AMCAL purchased Sorrento Villas senior apts. in Simi Valley last year from its equity partner to become 100% owner after 12 years of operation.
California Coalition for Affordable Housing: CEO Percy Vaz spoke on the "Workforce Housing in Sustainable Communities" panel at the Mayor's Housing, Transportation and Jobs Summit on Nov. 16. The Los Angeles Business Council sponsored the event at UCLA.
Vaz discussed making workforce housing more feasible through construction efficiency and all-wood structure designs, separate funding pools for green design elements and social services, incentives to increase density for affordable project, and building housing in areas of the county with lower land costs.
Vaz also discussed solar energy, with its various private funding mechanisms, including PPA structures that LADWP could implement. Solar panels require federal energy tax credits and rebates, from public- or investor-owned utilities, for feasibility.
Other panelists: Kelly Boyer, HUD (moderator); Maria Cabildo, East L.A. Community Corp.; Larry Parks, Federal Home Loan Bank; Linda Wheaton - Calif. HCD; Beatrice Hsu, Related Cos.; Carmel Sella, Wells Fargo.
Urban Land Institute: CEO Percy Vaz spoke at the ULI panel on construction costs and efficiency. Cost are high because some agencies require extras like façade improvements for neighbors and target brownfields and problem sites that market-rate builders avoid. In addition, cost savings are returned to the agencies instead of developers, which does not encourage efficient construction.
Vaz explained that more housing could be built if a single "gatekeeper" agency focused on cost containment, instead of rewarding extra local funding to cover expensive projects or cost overruns.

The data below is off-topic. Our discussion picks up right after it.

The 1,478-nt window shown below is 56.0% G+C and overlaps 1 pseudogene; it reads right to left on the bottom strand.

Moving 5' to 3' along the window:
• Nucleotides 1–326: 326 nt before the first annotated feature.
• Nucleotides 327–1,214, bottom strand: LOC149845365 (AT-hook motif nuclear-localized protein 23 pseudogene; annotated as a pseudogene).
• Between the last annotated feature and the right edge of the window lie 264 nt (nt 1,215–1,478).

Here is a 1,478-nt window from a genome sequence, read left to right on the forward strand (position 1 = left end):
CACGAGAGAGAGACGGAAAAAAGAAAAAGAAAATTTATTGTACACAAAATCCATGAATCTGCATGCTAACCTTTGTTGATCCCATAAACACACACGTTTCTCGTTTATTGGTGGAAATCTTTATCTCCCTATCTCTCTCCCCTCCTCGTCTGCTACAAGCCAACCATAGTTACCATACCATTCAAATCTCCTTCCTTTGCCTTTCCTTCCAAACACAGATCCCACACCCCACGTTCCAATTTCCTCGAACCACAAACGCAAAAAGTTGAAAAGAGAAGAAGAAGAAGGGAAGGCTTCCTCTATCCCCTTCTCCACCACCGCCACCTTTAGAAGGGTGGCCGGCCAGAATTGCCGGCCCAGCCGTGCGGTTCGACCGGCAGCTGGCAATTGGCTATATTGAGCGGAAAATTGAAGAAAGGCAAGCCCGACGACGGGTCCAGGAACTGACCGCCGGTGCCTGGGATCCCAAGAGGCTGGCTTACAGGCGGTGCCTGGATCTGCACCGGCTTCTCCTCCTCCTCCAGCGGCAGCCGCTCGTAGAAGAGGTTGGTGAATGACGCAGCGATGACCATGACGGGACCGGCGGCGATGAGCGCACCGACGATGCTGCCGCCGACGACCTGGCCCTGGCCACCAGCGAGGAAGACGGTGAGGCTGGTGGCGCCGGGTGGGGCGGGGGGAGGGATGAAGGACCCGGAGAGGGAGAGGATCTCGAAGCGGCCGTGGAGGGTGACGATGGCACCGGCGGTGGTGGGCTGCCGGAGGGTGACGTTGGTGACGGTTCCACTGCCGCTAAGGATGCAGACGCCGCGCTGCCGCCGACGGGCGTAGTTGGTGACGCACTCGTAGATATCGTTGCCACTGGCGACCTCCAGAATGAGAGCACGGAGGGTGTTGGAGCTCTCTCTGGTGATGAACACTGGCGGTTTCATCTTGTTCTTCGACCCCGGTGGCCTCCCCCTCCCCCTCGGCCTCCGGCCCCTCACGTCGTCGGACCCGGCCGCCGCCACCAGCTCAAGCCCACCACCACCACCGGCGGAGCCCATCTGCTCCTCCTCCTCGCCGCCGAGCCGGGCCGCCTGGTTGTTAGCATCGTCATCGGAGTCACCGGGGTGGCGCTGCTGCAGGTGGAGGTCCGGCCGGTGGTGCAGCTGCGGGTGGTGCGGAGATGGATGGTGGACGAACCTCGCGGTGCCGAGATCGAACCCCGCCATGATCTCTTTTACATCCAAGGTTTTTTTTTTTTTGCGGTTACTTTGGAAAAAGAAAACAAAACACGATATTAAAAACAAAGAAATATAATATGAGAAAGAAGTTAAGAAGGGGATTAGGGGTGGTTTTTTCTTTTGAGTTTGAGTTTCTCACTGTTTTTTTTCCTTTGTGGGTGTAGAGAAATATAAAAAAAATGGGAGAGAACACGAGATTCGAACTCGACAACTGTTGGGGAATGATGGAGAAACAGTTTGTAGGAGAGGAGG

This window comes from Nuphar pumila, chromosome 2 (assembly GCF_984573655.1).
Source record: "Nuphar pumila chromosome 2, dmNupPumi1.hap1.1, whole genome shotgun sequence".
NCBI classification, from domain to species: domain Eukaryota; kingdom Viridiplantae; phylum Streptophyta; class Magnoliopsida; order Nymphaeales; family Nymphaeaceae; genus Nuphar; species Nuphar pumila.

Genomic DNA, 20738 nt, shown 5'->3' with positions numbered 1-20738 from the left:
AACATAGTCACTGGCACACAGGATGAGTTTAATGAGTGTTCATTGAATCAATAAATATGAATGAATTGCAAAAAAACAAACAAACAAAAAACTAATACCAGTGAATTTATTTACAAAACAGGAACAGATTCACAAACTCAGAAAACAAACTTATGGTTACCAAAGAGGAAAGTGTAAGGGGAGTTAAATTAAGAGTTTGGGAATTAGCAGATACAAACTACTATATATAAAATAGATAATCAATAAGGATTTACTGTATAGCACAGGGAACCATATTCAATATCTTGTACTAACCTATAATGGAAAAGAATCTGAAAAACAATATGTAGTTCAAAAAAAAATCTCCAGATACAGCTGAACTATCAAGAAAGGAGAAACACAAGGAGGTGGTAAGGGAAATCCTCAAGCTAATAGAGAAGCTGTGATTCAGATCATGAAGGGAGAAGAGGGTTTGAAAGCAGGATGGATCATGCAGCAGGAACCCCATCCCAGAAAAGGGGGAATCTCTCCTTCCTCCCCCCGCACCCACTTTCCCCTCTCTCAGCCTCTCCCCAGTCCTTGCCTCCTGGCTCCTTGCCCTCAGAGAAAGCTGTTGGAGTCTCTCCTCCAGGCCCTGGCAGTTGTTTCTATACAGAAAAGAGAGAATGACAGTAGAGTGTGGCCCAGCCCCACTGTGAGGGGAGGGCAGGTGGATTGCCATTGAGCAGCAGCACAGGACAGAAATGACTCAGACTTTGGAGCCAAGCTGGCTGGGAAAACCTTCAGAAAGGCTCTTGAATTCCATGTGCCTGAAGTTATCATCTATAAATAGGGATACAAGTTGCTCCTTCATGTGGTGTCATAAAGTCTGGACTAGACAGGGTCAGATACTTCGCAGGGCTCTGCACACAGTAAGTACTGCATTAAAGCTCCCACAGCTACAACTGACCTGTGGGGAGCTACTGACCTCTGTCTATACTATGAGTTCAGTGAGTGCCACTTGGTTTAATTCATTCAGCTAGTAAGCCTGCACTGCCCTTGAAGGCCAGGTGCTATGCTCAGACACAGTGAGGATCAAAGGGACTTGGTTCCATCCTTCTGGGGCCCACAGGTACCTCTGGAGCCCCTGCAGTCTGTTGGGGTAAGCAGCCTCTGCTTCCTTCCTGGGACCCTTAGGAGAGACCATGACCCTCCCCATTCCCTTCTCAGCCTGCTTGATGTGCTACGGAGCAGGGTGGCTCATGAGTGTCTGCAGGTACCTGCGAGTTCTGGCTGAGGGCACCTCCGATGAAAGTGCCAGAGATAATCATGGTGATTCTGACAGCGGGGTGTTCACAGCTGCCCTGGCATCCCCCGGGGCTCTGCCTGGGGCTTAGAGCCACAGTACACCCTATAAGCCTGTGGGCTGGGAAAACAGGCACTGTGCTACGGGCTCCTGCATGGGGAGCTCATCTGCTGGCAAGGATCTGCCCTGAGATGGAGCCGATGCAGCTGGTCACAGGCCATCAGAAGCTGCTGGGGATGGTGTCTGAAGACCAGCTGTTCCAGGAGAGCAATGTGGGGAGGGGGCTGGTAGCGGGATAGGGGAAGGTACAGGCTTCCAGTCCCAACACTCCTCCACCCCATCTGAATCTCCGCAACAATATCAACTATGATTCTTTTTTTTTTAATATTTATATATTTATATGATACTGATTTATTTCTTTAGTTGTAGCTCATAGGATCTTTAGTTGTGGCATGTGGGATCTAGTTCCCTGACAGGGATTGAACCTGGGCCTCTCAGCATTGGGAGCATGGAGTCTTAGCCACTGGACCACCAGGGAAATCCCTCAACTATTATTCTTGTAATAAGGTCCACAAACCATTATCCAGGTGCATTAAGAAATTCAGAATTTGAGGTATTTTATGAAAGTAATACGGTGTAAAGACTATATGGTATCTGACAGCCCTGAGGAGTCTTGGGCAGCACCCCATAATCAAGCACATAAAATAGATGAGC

Other ideas are for a separate lower "prevailing wage" rate for affordable housing, rewarding larger projects that have more affordable units, and establishing design standards for product types and a corresponding cost limit.
Urban Land Institute - Orange County: The Leadership Program for Planned Communities and Urban Infill included presentations from 19 of the most influential leaders in the community development and homebuilding industry.
VP Mario Turner was invited to present on Urban Infill and Affordable Housing, including causes and barriers to development, opportunities and plans for the future.
"Life after RDAs." Affordable Housing Finance (4/2012):
AMCAL President Arjun Nagarkatti explained that the loss of RDA funding will reduce the amount of affordable housing that can be built throughout the state, affecting every community in California.
"The elimination of the RDAs is devastating because these agencies played an enormous role. They were required to set aside at least 20 percent of their revenues to create, rehabilitate, and preserve affordable housing. This generated about $1 billion each year, the largest pool of non-federal money available for affordable homes in the state.
"I think it's going to affect all affordable housing developers."
As the elimination of RDAs was unfolding, AMCAL took a hard look at its pipeline of projects expecting to use redevelopment funds. Like other developers, it pushed to finalize commitments from RDAs on five deals before a cut-off date.
"We also started relooking at all of the projects to turn them around to use HOME and other funds from local housing departments," he said.
Longtime employee and friend Allen Erickson died on Dec. 28 at age 67. He did a multitude of jobs, an asst. superintendent for the Construction Dept. and plan processing / permitting in city halls across the Southland.
"He was one of a kind, and we'll miss him dearly," CEO Percy Vaz said.
Allen began at AMCAL in 2003 when the company had 15 employees and its expansion to today's large staff of 65.
Allen was an expert in navigating the city hall bureaucracy and procuring the difficult-to-procure permits to meet every deadline. He was willing to do whatever it took to help the team, a remnant from his code of honor as an Eagle Scout and in the U.S. Coast Guard.